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How Blender 3.x highlights the power of the open source approach

A scene from Bollywood blockbuster RRR with a mighty amount of digital set extensions provided by Blender. Pic: Makuta Visual Effects
3 minute read
A scene from Bollywood blockbuster RRR with a mighty amount of digital set extensions provided by Blender. Pic: Makuta Visual Effects

With massive investment from the likes of Epic, Unity, and Bethesda, the Blender Foundation is piloting everyone’s favourite open source 3D software into blockbusting new territories.

While Blender has been the darling of the budget 3D animation community for decades due to being open source and therefore financially affordable for anyone and everyone, it's also been hindered by its... quirky... user interface and oddball way of working.

Once the Blender Foundation started receiving massive investments from companies like Epic, Unity, and Bethesda however, the Foundation gained the ability to hire dedicated software developers to work on it, and the result has been a huge increase in the rate of progress.

Blender 3.0 has been out for a while, and the Foundation now 3.2 is in general release with 3.3 in beta and 3.4 in alpha – something never seen before from Blender; that's indicative of the increasing development pace. 

One thing the Blender Foundation has become infamous for is its nigh comically conservative version numbering; its tagged point releases with overhauls that most commercial companies would cover in a major version update – and in some cases, two or three. 

So it should come as no surprise that the 3.x releases have been huge.

Here are some new feature highlights.

Light Groups

This sounds like one of the least exciting new features, but for production environments, this is huge. It's now possible to render out a pass from Cycles by group of lights. For example, the skylight pass, the house recessed lights, and then the sconces. So in a compositing application, an artist can change the color of the skylight pass without having to go back to re-render the original image, a bit time saver.

Speaking of compositing...

Blender has a surprisingly powerful compositor already. The realtime compositor is an effort to replace the the rendering portion of the existing compositor with a fully GPU accelerated compositing engine using the currently selected viewport renderer, be it Cycles, Eevee, or another rendering plugin like Embree.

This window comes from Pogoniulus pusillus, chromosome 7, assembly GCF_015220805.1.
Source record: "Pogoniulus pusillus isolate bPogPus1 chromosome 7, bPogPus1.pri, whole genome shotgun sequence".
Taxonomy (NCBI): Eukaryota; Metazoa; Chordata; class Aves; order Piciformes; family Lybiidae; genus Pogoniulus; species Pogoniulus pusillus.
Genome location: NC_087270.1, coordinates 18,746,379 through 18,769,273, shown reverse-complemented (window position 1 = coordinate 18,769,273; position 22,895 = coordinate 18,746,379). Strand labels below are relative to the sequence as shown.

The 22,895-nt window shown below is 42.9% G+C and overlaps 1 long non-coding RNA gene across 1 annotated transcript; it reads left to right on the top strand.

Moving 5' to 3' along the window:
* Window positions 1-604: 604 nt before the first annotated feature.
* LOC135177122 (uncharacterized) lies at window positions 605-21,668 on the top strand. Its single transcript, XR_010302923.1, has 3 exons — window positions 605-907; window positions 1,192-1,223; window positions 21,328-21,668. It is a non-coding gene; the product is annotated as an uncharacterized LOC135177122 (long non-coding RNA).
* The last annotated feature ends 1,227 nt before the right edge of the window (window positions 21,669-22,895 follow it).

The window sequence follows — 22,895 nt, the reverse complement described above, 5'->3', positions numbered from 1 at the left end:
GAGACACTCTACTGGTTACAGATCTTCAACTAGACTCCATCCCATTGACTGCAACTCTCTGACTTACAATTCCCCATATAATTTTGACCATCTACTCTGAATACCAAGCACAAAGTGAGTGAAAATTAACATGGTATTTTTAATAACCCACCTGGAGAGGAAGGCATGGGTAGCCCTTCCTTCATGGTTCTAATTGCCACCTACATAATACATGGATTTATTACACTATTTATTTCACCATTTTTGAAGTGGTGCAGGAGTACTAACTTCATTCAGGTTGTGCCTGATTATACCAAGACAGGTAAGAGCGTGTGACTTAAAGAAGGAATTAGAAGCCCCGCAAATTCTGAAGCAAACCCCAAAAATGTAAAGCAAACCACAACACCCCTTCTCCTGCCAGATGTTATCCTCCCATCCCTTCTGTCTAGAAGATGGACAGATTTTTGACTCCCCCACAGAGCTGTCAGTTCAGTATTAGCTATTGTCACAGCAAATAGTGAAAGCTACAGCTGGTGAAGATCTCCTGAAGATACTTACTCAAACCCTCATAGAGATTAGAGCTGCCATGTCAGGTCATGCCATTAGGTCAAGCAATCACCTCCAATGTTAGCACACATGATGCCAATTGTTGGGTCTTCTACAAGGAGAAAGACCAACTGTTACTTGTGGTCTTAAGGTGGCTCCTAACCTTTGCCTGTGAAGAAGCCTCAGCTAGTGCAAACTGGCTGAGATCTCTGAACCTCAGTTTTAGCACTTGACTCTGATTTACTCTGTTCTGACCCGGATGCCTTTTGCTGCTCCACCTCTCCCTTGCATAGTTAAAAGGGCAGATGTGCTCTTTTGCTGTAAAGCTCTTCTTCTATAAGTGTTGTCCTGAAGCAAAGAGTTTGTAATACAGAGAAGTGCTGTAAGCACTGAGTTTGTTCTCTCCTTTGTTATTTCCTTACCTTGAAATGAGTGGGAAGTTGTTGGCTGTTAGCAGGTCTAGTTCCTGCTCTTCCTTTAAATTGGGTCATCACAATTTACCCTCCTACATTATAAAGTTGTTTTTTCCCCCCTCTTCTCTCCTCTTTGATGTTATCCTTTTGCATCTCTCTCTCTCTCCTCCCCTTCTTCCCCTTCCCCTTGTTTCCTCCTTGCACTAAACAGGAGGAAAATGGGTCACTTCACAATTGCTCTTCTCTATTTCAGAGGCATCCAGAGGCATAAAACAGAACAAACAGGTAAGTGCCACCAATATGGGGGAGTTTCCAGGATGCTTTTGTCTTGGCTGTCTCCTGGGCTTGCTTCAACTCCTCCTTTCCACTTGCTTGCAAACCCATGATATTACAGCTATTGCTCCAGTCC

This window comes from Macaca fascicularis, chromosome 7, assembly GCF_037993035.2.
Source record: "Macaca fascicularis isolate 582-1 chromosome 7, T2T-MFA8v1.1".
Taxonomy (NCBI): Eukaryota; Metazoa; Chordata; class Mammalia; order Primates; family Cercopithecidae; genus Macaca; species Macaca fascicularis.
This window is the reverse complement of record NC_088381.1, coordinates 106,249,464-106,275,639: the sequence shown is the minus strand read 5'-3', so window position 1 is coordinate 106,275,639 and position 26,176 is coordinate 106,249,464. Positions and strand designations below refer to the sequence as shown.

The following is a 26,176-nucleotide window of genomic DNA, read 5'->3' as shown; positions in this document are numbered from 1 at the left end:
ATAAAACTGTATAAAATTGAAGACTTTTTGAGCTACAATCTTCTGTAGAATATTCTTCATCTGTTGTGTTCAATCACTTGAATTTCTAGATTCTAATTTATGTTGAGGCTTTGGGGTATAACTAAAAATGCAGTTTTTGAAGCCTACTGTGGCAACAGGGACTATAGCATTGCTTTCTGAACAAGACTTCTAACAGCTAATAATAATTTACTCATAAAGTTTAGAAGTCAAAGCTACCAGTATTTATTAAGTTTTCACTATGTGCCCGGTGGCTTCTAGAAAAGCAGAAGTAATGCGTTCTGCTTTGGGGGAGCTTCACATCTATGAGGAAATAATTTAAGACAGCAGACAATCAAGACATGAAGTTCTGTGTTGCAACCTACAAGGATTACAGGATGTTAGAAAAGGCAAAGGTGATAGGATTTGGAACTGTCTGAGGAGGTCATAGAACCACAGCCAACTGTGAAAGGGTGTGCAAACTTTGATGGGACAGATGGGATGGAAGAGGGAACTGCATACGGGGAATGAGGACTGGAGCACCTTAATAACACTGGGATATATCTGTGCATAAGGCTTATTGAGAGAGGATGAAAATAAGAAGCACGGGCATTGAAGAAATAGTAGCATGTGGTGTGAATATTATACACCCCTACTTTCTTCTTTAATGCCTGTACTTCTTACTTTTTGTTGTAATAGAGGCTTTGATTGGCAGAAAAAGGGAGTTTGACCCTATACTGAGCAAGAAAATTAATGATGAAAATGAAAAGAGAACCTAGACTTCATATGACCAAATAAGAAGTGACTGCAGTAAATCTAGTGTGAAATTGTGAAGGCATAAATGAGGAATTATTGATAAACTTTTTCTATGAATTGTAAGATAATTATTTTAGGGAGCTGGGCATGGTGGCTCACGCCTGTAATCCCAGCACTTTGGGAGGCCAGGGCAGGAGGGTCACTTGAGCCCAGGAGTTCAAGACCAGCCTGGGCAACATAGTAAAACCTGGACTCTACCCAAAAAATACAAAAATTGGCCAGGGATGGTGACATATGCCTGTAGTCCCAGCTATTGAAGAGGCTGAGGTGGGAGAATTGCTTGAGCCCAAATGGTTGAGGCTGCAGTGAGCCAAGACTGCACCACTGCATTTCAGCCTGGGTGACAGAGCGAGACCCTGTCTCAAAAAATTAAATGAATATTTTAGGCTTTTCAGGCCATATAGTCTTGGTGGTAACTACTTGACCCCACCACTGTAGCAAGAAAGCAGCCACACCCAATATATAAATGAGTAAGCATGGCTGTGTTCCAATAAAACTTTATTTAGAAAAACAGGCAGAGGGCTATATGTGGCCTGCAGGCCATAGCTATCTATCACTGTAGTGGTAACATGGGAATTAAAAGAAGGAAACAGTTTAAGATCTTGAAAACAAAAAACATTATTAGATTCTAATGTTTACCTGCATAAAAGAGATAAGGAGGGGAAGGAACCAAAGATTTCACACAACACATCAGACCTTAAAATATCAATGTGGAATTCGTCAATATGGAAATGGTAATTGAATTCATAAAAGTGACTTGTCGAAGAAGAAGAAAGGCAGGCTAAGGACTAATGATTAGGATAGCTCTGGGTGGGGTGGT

Though the realtime compositor works within the Blender 3D environment, it can load external movie clips, so as it matures it will become quite a competent compositing application. While it's not going to displace Nuke or Fusion, for startup and independent animation and VFX studios that isn't a big concern. 

This is going to be a big deal.


Cycles is already as solid production renderer. It's continually receiving enhancements derived from methods used in other commercial production renderers, like “Manifold Next Event Estimation” which enables shadow caustics on objects in a scene based on whether or not the caustics will be visible, so as to avoid wasting compute time on something no one will be able to see.

Cycles now also can render volumetric motion blur. It's already very good at rendering volumetric effects like fire, smoke, and explosions. Now it's even better. 

A less snazzy but very important update is Cycles color management following the high end production renderers, such as separate color spaces for rendering to the viewport vs rendering to file, and improvements to OpenColorIO support. 


One of Houdini's biggest selling points has always been its procedural nature. It's practically entirely node based, which, while it raises the learning curve, also leads to an enormous degree of creative freedom. Create a terrain, add a river, add trees, and then go back and reshape the river. 

Try that in ANYTHING else besides Gaea (which only does terrains, unlike Houdini) and you'll be pulling your hair out. 

Unless that something else is Blender with its new Geometry Nodes, a fully procedural and node-based geometry engine built right into your favorite open source 3D animation program. 

The add-on Villagen showcases the sheer power of Blender geometry nodes. Draw a curve, and Villagen creates a cobbled street surrounded by randomized buildings, trees, grass, and even markets. Draw two curves that intersect, and it will create an intersection where they cross. The geometry is richly textured with procedural shaders, and it's extremely customizable. 


Blender also has full USD support, though currently Hydra isn't built in. There is an add-on in development that adds Hydra support to Blender, an effort to make Cycles into a Hydra delegate, and AMD has a ProRender plugin for Blender that's implemented as a Hydra delegate.

Is it ready for blockbuster effects?

Makuta Visual Effects thinks so, having converted their pipeline to Blender for a Bollywood blockbuster after rendering a sequence using Cycles for 3D Studio Max. After that sequence, Makuta switched over to Blender, delivering over 700 shots for the movie RRR using Blender. Have a look at the BTS further down.

Blender isn't that oddball 3D application that's popular because it's open source. The Blender Open Movies showcased its capabilities in the hands of people who took the time to come to grips with Blender's quirkiness, but now it's become a 3D animation powerhouse. 

And it's still open source.


Tags: Post & VFX